I.e. if the 'stationary' observer changed his speed there is no connection to the 'moving' clock to promote that change in RELATIVE velocity onto the clock, no way in which the rate of that clock could physically change relative to the observer.
    It can only be that the MEASUREMENT BY the remote observer is affected.
    The clocks don't change only the measurements? That can't be right surely????
     
  8. Mar 19, 2015 #7
    The gist of relativity is that the view of every observer (in an inertial reference frame) is equally valid. In relativity, there is no "standard" clock.
     
  9. Mar 19, 2015 #8

    Bandersnatch

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  10. Mar 19, 2015 #9

    phinds

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    In case you don't realize it, you, right now as you read this, are moving at .99999c. You are also moving at .8c You are also moving at .1 c. You are also not moving at all. In each of these frames, your clock appears different, so of course, as others have already pointed out, it IS the measurement that changes.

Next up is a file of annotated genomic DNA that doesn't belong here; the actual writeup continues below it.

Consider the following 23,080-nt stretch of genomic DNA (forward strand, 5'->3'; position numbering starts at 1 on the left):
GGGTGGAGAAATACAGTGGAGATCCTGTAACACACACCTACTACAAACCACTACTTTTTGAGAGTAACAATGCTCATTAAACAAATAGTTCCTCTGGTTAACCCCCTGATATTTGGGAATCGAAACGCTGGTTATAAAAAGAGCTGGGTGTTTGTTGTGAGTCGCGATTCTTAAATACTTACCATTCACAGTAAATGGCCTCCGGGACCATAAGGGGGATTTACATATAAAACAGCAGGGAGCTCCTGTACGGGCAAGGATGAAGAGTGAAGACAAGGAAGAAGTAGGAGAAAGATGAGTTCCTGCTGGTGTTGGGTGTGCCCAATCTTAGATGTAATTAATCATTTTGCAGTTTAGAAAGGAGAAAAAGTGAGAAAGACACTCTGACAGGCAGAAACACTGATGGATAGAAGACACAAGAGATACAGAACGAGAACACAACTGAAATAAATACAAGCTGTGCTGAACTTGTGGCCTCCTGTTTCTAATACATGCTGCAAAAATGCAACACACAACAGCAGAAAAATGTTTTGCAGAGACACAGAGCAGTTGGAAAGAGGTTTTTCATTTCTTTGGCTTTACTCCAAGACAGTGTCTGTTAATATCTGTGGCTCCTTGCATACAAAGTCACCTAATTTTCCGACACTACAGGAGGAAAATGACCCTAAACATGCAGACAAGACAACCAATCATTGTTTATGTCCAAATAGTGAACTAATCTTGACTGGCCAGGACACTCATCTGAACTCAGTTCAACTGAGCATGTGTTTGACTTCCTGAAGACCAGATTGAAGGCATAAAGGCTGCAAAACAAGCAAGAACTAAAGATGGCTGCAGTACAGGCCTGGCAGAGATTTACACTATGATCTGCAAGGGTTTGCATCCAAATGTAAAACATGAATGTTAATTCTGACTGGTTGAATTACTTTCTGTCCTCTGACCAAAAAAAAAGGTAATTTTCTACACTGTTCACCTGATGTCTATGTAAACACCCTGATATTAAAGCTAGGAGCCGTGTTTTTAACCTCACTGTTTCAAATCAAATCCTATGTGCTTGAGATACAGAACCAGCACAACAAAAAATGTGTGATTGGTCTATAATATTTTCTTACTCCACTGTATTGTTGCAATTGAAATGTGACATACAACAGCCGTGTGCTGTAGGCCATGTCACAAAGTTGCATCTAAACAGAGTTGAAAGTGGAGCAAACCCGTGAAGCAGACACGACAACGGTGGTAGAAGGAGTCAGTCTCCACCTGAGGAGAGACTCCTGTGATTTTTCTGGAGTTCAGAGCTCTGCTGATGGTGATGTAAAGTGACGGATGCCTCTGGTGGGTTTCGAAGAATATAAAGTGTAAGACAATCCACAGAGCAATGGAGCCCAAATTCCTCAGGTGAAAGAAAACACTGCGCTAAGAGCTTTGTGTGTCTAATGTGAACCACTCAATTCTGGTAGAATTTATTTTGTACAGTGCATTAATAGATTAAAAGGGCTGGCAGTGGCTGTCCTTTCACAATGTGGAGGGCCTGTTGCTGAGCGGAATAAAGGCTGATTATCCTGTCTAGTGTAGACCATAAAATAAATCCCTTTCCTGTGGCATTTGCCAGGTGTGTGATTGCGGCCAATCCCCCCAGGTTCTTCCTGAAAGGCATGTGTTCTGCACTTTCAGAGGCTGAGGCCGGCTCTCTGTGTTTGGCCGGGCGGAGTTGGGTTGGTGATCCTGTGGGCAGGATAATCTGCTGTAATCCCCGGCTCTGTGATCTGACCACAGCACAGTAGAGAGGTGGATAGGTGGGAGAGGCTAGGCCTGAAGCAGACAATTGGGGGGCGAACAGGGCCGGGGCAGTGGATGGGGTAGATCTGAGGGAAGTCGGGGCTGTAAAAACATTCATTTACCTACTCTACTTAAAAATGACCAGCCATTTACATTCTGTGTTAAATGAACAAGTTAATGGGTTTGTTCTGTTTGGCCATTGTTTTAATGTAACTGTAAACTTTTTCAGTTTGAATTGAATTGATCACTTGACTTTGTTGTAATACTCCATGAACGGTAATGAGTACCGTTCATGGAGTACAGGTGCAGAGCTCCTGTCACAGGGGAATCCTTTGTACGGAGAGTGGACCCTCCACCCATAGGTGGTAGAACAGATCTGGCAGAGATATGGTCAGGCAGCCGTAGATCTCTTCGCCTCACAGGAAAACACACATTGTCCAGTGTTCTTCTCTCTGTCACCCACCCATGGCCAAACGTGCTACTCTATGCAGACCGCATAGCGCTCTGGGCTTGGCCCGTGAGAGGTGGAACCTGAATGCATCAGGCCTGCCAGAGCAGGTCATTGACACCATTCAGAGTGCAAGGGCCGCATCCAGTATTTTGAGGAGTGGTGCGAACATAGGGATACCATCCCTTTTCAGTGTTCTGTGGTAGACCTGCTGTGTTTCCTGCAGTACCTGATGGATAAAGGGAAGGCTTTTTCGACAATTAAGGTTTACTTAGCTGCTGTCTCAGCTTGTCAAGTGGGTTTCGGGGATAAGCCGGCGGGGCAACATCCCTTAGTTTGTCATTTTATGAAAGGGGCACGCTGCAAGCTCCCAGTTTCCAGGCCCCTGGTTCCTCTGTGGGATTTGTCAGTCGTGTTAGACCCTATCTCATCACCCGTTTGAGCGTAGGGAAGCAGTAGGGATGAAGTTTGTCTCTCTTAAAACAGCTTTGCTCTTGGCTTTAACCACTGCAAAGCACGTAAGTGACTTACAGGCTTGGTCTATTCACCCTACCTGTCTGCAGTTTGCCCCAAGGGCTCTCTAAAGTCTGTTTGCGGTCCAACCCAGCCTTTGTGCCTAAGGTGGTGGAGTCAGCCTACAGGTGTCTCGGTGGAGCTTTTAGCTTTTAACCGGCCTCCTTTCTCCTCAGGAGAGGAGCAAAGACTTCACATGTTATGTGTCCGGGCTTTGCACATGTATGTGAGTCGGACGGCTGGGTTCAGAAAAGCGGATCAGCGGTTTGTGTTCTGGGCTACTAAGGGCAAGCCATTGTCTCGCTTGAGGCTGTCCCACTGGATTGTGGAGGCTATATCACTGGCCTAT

11. Mar 19, 2015 #10

    Ibix

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    Both clocks running slow is actually quite closely analogous to the following.

    Two cars are doing 30mph side-by-side down a road. They each appear stationary to each other.

    One car turns off onto a road that runs at an angle [itex]\theta[/itex] to the first road. That car starts to fall behind according to the one continuing straight on, because its velocity in the straight-on direction is [itex]30\cos\theta[/itex]. However, the other car can say the exact same thing and for the same reason. So both cars are falling behind according to the other.

    This happens because the cars no longer agree on what "forward" is. In the case of moving spaceships (and the cars, although their velocity is so low you'll never notice), the two no longer agree what is "forward" through spacetime so they can both say the other is moving more slowly through time.

    Health warning: this is only an analogy. It's a good one, but don't go crazy with it.